Amanda Sevier Miller's June 13 Close to Home article expressed sadness about the changes on U Street NW and wondered what Duke Ellington would have thought about them.
I think he would be glad to see vacant lots, once surrounded by chain-link fence, being turned into great living spaces.
Longtime businesses -- such as Industrial Bank, Ben's Chili Bowl, Lee's Flower and Card Shop, and Duke's Shoe Repair -- are thriving. Other African American institutions -- the True Reformer Building, the old Anthony Bowen YMCA on 12th Street (where now stands the Thurgood Marshall Center for Service and Heritage), Florida Avenue Baptist Church, the Lincoln Theatre, Bohemian Caverns and the Masons' M.W. Prince Hall Grand Lodge, among others -- have been revitalized. Not one historic structure in the neighborhood has been lost since 1999.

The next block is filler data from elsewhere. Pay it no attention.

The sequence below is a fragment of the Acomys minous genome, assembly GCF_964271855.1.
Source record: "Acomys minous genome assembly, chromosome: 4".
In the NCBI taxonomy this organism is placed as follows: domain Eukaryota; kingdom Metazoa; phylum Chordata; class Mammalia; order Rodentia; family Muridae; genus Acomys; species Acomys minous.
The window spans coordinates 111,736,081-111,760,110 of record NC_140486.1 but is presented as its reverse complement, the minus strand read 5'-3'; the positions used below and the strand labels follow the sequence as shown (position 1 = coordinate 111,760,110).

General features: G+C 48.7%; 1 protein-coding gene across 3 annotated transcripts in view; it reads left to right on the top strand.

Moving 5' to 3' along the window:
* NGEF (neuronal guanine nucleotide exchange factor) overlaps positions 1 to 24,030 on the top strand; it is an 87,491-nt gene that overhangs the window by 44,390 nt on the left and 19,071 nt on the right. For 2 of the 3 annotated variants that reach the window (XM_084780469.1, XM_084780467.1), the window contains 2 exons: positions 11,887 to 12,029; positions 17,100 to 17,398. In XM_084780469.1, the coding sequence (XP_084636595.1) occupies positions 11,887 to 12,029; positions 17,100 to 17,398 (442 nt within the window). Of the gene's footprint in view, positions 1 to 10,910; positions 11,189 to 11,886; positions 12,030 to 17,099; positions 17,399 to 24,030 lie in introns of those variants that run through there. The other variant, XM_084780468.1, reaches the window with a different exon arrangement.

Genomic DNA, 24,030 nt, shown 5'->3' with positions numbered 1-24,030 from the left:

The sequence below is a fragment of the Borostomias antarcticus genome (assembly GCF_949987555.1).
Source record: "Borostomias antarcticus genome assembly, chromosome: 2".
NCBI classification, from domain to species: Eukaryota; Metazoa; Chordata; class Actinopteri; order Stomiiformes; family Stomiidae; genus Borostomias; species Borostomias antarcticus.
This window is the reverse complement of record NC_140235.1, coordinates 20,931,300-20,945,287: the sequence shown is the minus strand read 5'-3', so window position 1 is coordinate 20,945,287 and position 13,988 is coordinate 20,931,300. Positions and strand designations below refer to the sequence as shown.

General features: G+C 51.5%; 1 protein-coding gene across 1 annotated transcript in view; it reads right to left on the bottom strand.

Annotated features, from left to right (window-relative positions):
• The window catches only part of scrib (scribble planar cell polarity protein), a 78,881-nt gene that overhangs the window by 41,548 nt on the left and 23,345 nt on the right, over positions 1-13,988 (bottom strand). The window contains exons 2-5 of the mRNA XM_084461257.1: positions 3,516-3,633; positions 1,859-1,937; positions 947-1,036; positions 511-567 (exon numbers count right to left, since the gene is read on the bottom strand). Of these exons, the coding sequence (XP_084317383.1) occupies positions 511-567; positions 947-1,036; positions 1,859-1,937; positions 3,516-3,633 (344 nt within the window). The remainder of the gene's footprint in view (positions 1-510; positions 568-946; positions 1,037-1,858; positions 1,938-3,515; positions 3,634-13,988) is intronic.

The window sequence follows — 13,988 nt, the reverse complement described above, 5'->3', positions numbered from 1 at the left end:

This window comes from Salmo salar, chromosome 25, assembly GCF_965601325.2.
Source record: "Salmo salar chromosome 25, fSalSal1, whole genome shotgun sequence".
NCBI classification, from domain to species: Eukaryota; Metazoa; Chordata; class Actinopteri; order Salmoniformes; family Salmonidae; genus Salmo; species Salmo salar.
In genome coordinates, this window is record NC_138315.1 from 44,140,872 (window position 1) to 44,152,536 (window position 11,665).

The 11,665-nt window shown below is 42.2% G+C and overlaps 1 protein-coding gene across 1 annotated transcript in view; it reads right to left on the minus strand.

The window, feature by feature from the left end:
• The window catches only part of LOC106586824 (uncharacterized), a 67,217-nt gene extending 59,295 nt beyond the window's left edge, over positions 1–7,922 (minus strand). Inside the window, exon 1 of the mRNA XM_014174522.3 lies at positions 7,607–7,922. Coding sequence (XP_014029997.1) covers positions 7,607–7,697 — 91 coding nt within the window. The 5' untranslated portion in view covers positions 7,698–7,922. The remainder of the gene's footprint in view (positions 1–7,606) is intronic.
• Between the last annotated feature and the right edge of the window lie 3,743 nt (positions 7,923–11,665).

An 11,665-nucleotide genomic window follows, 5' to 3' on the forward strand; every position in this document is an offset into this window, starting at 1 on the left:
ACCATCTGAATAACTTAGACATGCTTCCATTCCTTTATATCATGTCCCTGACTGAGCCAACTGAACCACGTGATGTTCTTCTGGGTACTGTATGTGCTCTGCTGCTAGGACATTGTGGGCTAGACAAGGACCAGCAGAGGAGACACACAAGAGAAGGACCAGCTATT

In the new "Ellington" apartments Ms. Miller mentioned, 73 percent of the retail space is minority- or community-owned, and the project is 30 percent African American-owned.
A new center for mental health services for poor people has been built atop Metro, and in the 1400 block of W Street, just a short distance from the Duke Ellington mural, three apartment buildings have been preserved as affordable, tenant-owned housing. Also of note is the new P.N. Hoffman residential development at 14th and V streets, where $1 million has been set aside for affordable housing.
I am concerned about small minority businesses, such as Sisterspace and Books [Metro, June 27], that are threatened by high rents, but the merchants, residents and patrons of U Street welcome fresh energy while working hard to maintain all that is good and worthy of the former U.
Member (D-Ward 1)